Musician Builds Guitar out Of His Dead Uncle’s Skeleton, Uses It to Play Black Metal! – Design You Trust — Design Daily Since 2007

Musician Builds Guitar out Of His Dead Uncle’s Skeleton, Uses It to Play Black Metal!

A man by the name of ‘Prince Midnight’ decided to use the skeleton of his dead uncle, Filip, to make a guitar. He has documented the creation of what he calls his ‘Skelecaster’. He appears to have attached a neck, pickups, volume knobs, strings, and electronics to the skeleton. The rib cage serves as the body of the instrument and the spine and pelvis make up the rest of it. On the headstock are the words: ‘Filip Skelecaster’. According to Prince Midnight, the guitar plays perfectly and “sounds awesome”.

“So, my uncle Filip died in the 90’s and donated his body to science. However, the schools in Greece discontinued using actual skeletons and he ended up in a box in a cemetery that the family has had to pay rent on (permanent grave was $150,000) So, we finally made the move to bring him to the US. Happy to be reunited!” he writes.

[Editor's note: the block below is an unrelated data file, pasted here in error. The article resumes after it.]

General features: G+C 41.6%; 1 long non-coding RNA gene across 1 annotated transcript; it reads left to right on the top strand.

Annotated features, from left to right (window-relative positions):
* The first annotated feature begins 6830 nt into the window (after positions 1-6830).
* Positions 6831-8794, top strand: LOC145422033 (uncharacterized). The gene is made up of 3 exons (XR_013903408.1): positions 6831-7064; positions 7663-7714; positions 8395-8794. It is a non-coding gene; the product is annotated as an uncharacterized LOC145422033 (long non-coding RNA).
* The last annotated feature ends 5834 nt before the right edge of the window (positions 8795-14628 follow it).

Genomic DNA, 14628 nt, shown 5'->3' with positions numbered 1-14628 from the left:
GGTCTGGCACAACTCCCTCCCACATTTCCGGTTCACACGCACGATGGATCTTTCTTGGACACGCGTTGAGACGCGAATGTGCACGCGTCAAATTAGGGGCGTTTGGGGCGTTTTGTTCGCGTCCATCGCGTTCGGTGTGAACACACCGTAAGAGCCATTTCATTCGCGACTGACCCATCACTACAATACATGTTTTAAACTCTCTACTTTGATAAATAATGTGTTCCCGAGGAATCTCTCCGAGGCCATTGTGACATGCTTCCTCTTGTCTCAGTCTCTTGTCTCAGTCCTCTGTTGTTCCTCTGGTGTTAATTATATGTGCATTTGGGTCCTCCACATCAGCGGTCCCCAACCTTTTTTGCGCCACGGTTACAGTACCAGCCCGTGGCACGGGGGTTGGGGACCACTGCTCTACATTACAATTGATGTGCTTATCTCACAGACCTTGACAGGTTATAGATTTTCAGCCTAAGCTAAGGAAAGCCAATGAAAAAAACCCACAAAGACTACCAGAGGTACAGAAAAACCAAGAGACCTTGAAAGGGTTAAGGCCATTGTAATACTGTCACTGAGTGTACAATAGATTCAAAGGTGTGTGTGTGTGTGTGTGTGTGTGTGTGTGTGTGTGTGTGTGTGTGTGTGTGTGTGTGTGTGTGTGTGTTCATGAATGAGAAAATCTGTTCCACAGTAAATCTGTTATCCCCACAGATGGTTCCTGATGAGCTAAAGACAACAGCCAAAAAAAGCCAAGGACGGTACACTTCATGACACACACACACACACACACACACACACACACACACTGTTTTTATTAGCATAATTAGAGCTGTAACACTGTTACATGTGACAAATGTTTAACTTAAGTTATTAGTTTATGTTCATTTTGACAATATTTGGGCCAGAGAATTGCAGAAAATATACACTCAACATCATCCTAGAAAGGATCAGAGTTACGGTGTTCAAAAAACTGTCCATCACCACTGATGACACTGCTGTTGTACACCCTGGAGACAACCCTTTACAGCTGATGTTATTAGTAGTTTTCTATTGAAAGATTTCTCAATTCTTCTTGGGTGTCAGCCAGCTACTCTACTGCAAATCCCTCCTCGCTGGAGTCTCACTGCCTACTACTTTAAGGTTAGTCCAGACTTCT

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“As many of you know, my uncle Filip was a big metal head and very influential to me growing up. Since repatriating his remains, I’ve struggled with what to do with them. I have decided that I will be turning uncle Filip into the first actual human skeleton guitar so he can continue to shred forever.”

“So, even with a steel rod through the entire spine, uncle Filip’s skeleton is too rickety to be a functional guitar. Wouldn’t stay in tune. So, adding some steel brackets to support the structure.”

“Fact: drilling bone smells worse than soldering wires.”

“Mounted the output jack on Filip’s iliac crest and lumbar vertebrae five. Gotta go to Home Depot and get some wires. Appreciate all the support and suggestions. Keep them coming!”

“Finished wiring the pickups, jack and soldering all the connections. Filip will soon live again!”

“Some have asked about the construction of the guitar, wondering how to action is, if it stays in tune, ease of play. So, the neck and bridge are mounted level and evenly to the same 1/2 inch steel bar and the spine of the skeleton also has a steel rod in it. I’ve welded them all together. It’s totally stable and functions as a normal guitar with the exception of having to move your hand inside the ribs to ply above the 12th fret. I will post some videos playing it soon. Uncle Filip R.I.P. (Rock In Perdition).”


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